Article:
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In the context of a second-order linear elliptic PDE with smooth coefficients for a function $u: \mathbb{R}^n \to \mathbb{R}$, the interior $W^{k,p}$ regularity theorems I have seen in the literature apply only if $1<p<\infty$. I am interested in the case $p=1$.

Here is a simple example (essentially Theorem B.3.2 in McDuff/Salamon: $J$-holomorphic curves and symplectic topology), the PDE $\Delta u = \text{div}X$ for an $L^p$ vector field $X=(f_1,\dots,f_n)$ on $\Omega\subseteq\mathbb{R}^n$:

Theorem. Let $1<p<\infty$, let $\Omega\subseteq\mathbb{R}^n$ be open. Let $u\in L^1_{\text{loc}}(\Omega,\mathbb{R})$ and $f_1,\dots,f_n\in L^p_{\text{loc}}(\Omega,\mathbb{R})$ satisfy $$ \int_{\Omega}u(x)\Delta\phi(x)\textrm{d}x = -\sum_{i=1}^n\int_{\Omega}f_i(x)\partial_i\phi(x)\textrm{d}x $$ for all $\phi\in C^\infty_0(\Omega,\mathbb{R})$. Then $u\in W^{1,p}_{\text{loc}}(\Omega,\mathbb{R})$.

Is this still true for $p=1$? If not, what would be a counterexample?

[I have edited the rest of the question.]

If you prefer, pick your favourite integers $k\geq0$ and $n\geq2$ and prove or disprove that every $u\in W^{k,1}_{\text{loc}}(\mathbb{R}^n,\mathbb{R})$ with $\Delta u\in W^{k,1}_{\text{loc}}(\mathbb{R}^n,\mathbb{R})$ lies in $W^{k+2,1}_{\text{loc}}(\mathbb{R}^n,\mathbb{R})$.

(As proved in Ornstein 1962, the elliptic estimate $||u||_{W^{2,p}} \leq C(||u||_{L^p} +||\Delta u||_{L^p})$ fails for $p=1$. This suggests that there exists a $u\in L^1_{\text{loc}}$ with $\Delta u\in L^1_{\text{loc}}$ and $u\notin W^{2,1}_{\text{loc}}$, but it is not obvious to me how to show that. Another thing that fails for $p=1$ is the surjectivity of $\Delta: W^{2,p}\to L^p$; see 2.1 in Bourgain/Brezis 2002 for an even stronger statement.)

If (as I expect) $u\in W^{k,1}_{\text{loc}}$ and $\Delta u\in W^{k,1}_{\text{loc}}$ do not imply $u\in W^{k+2,1}_{\text{loc}}$, what is the best regularity of $u$ we can deduce in general?

For instance, the Sobolev embedding $W^{k,1}_{\text{loc}} \subset W^{k-1,n/(n-1)}_{\text{loc}}$ and the $p>1$ regularity theory imply $u\in W^{k+1,n/(n-1)}_{\text{loc}}$. I expect that the same idea with fractional Sobolev spaces works as well and yields $u\in W^{k+2-\varepsilon,n/(n-\varepsilon)}_{\text{loc}}$ for every $\varepsilon>0$. Unfortunately I have not found references for the theorems needed for this conclusion. Is it true? Can one get even slightly more regularity?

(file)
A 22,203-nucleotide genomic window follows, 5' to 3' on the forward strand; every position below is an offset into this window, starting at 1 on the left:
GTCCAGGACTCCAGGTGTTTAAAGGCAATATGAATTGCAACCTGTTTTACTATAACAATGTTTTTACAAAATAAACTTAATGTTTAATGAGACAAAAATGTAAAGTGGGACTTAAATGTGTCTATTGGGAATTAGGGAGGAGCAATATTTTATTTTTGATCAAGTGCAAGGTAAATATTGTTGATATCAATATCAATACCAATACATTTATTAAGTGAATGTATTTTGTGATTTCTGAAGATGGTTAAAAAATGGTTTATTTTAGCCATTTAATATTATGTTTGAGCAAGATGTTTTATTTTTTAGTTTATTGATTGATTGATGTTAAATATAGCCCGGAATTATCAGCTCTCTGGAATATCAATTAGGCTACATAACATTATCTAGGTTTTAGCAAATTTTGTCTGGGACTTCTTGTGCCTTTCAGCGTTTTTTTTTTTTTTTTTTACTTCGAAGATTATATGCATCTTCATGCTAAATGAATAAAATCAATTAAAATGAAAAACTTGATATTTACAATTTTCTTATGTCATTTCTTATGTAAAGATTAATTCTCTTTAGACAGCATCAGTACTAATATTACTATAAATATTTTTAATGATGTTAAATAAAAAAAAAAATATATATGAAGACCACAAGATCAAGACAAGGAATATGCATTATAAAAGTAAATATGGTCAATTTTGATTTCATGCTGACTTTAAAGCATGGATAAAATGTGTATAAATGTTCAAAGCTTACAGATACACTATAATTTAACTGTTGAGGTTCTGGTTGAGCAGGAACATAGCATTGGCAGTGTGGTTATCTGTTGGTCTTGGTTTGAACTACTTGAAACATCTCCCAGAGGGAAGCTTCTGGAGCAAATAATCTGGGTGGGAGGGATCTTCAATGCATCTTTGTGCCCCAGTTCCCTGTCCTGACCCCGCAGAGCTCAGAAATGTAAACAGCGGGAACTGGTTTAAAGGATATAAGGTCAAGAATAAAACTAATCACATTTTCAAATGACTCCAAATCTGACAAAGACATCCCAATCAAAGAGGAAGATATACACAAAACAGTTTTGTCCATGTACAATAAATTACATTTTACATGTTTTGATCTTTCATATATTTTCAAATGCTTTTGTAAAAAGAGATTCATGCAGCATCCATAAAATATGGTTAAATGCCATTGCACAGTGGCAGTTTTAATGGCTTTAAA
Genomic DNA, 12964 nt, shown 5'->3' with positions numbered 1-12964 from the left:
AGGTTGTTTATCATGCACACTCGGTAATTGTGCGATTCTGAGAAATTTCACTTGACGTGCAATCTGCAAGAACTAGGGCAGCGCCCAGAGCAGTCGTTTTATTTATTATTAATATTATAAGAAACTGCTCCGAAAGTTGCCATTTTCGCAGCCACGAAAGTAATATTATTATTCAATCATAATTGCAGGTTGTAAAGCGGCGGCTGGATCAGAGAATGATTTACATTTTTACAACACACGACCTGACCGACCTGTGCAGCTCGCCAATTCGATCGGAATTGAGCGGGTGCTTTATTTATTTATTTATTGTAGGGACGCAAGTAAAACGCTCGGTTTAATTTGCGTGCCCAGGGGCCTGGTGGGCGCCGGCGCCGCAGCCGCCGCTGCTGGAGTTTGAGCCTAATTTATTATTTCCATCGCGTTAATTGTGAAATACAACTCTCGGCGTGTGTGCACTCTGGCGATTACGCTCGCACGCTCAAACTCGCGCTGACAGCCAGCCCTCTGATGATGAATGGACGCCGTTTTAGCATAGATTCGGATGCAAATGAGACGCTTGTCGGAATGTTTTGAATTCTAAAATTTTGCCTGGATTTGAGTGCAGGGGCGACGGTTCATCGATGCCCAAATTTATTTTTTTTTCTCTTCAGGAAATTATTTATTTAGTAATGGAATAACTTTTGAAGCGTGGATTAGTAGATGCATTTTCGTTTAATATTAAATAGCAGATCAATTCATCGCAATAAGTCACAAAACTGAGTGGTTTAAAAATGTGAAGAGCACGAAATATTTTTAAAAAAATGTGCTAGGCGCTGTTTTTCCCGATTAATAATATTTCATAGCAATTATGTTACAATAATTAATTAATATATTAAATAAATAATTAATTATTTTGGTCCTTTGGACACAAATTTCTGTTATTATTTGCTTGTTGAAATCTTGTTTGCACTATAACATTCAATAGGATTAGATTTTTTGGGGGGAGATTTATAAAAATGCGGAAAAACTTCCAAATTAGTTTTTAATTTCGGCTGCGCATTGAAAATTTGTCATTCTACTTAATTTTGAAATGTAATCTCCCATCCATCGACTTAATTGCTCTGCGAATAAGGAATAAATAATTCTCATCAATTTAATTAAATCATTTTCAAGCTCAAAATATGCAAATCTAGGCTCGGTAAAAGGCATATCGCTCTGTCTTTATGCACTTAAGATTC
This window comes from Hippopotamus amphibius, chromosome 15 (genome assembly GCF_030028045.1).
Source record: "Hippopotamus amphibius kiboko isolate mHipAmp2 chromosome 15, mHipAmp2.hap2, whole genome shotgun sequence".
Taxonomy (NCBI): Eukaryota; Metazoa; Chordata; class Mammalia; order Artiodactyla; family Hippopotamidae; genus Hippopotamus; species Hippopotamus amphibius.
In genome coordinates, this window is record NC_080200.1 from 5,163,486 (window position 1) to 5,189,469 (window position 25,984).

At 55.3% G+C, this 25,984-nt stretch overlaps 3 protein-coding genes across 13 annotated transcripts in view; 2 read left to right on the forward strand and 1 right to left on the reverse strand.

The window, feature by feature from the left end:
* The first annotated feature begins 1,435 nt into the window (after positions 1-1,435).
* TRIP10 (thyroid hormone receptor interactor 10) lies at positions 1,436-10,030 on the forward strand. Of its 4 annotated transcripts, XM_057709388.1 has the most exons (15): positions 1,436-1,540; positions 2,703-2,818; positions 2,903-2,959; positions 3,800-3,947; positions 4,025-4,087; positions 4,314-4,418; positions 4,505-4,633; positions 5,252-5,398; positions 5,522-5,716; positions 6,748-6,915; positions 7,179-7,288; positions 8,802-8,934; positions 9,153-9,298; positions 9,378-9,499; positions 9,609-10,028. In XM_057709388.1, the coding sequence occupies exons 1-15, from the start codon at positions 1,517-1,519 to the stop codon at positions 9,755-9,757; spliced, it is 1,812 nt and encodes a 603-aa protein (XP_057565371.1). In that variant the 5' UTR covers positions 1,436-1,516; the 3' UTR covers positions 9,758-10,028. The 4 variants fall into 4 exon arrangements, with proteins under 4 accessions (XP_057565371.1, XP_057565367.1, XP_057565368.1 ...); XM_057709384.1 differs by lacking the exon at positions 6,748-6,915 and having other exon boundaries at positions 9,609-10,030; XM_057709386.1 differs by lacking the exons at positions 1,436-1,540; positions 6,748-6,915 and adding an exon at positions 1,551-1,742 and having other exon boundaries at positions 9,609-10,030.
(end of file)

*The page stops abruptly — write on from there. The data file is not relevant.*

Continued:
Where are all these questions discussed in the literature?

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    $\begingroup$ @MichaelRenardy Why not write an answer giving or sketching a counterexample, or addressing the follow-up questions? $\endgroup$ – Yemon Choi Dec 27 '16 at 5:04
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    $\begingroup$ Or provide a reference. $\endgroup$ – Deane Yang Dec 27 '16 at 5:55
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    $\begingroup$ Because people should do the work of finding this on their own instead of always going straight to the internet and asking others to do it for them. $\endgroup$ – Michael Renardy Dec 27 '16 at 11:30
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    $\begingroup$ The reference for the failure of the $p=1$ elliptic estimate is D. Ornstein: A non-inequality for differential operators in the $L_1$ norm, doi:10.1007/BF00253928, link. The analogue for $p=\infty$ is K. de Leeuw / H. Mirkil: A priori estimates for differential operators in $L_\infty$ norm, link. $\endgroup$ – Marc Nardmann Dec 29 '16 at 2:07
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    $\begingroup$ @MarcNardmann If $\Delta$ is surjective, then there is a uniform estimate. This follows from applying the open mapping theorem (en.wikipedia.org/wiki/…) to $\Delta$. $\endgroup$ – Fan Zheng Jul 28 '17 at 6:19
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The problem is indeed coming form the fact that singular integrals, such as the Hilbert transform, although bounded on $L^p$ for $1<p<+\infty$ are failing to be bounded on $L^1$ or $L^\infty$.

However, a good substitute for $L^1(\mathbb R^n)$ could be the Hardy space $\mathcal H^1(\mathbb R^n)$, defined as the subspace of $u\in L^1(\mathbb R^n)$ such that $$ R_j u\in L^1(\mathbb R^n),\quad\text{where $ R_j $ is the Fourier multiplier $\xi_j/\vert \xi\vert$.} $$ Then the singular integral $\Delta^{-1}\nabla \text{div}$ should send $\mathcal H^1(\mathbb R^n)$ into itself. Note that it is a non-trivial task to localize this to a proper open subset $\Omega$ of $\mathbb R^n$, since the Hardy space is not a local space: $u\in \mathcal H^1(\mathbb R^n)$ does NOT imply $\chi u\in \mathcal H^1(\mathbb R^n)$ for a smooth compactly supported $\chi$ (in fact, a function $u\in \mathcal H^1(\mathbb R^n)$ must have a zero integral, typically a non-local condition).

Last but not least, the 1D Hilbert transform $\mathfrak h$ is the Fourier multiplier $\text{sign } \xi$ and with $u(x)=e^{-π x^2}$, you find $$ (\text{Fourier}(\mathfrak h u))(\xi)=(\text{sign } \xi) e^{-π \xi^2} $$ which is not in Fourier$(L^1(\mathbb R))$ since it is discontinuous (at 0), implying that $\mathfrak h u$ does not belong to $L^1(\mathbb R).$

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  • $\begingroup$ In the problem that motivated my question, I am unfortunately not able to choose a space with nice properties. The better behaviour of a Hardy space does therefore not help me, I must understand as precisely as possible what happens for $L^1$. $\endgroup$ – Marc Nardmann Dec 28 '16 at 3:12

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